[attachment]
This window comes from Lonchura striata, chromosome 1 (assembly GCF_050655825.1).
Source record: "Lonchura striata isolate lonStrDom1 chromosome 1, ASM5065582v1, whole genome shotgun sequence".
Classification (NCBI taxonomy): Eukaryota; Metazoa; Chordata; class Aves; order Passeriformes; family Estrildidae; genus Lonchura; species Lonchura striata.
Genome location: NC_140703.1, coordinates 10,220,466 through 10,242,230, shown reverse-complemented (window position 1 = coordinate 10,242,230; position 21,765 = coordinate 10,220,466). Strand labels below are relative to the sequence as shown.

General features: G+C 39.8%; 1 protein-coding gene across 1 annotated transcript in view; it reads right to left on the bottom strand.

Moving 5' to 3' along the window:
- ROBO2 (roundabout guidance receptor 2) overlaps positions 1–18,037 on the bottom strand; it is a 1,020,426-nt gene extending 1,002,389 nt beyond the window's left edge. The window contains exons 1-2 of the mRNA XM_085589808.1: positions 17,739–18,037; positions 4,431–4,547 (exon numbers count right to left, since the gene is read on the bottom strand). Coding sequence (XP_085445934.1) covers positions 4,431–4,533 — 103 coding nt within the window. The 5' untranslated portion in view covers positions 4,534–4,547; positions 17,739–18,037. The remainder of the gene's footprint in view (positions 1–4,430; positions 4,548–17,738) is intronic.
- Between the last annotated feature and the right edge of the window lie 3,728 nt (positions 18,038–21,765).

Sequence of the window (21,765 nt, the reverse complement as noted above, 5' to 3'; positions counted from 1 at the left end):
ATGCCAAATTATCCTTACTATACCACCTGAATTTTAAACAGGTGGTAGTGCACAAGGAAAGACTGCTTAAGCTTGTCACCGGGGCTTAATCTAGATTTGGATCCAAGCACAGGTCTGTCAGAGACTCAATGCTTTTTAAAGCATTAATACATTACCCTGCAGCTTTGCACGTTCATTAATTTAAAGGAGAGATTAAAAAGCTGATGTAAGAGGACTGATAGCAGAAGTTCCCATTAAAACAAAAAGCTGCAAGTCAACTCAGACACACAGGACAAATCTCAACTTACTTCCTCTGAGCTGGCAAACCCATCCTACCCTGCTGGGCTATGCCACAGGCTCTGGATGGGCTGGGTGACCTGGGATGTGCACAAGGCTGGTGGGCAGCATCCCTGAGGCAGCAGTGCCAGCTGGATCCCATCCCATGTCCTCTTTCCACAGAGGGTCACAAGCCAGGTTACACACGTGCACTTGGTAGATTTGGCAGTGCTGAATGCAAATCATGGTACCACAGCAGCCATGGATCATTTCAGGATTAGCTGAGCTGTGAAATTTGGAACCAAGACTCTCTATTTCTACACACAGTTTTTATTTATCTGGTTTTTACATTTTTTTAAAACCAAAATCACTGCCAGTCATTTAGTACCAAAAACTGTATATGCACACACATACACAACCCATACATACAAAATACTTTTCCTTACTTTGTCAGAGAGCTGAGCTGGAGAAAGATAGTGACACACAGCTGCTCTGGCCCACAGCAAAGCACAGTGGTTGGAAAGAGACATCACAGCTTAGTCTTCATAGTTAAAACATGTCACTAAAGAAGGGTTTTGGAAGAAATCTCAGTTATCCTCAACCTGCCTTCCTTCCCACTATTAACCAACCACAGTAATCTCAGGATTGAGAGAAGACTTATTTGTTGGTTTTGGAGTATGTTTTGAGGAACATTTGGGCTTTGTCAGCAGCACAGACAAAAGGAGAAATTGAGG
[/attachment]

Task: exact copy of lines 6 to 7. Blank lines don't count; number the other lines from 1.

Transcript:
Moving 5' to 3' along the window:
- ROBO2 (roundabout guidance receptor 2) overlaps positions 1–18,037 on the bottom strand; it is a 1,020,426-nt gene extending 1,002,389 nt beyond the window's left edge. The window contains exons 1-2 of the mRNA XM_085589808.1: positions 17,739–18,037; positions 4,431–4,547 (exon numbers count right to left, since the gene is read on the bottom strand). Coding sequence (XP_085445934.1) covers positions 4,431–4,533 — 103 coding nt within the window. The 5' untranslated portion in view covers positions 4,534–4,547; positions 17,739–18,037. The remainder of the gene's footprint in view (positions 1–4,430; positions 4,548–17,738) is intronic.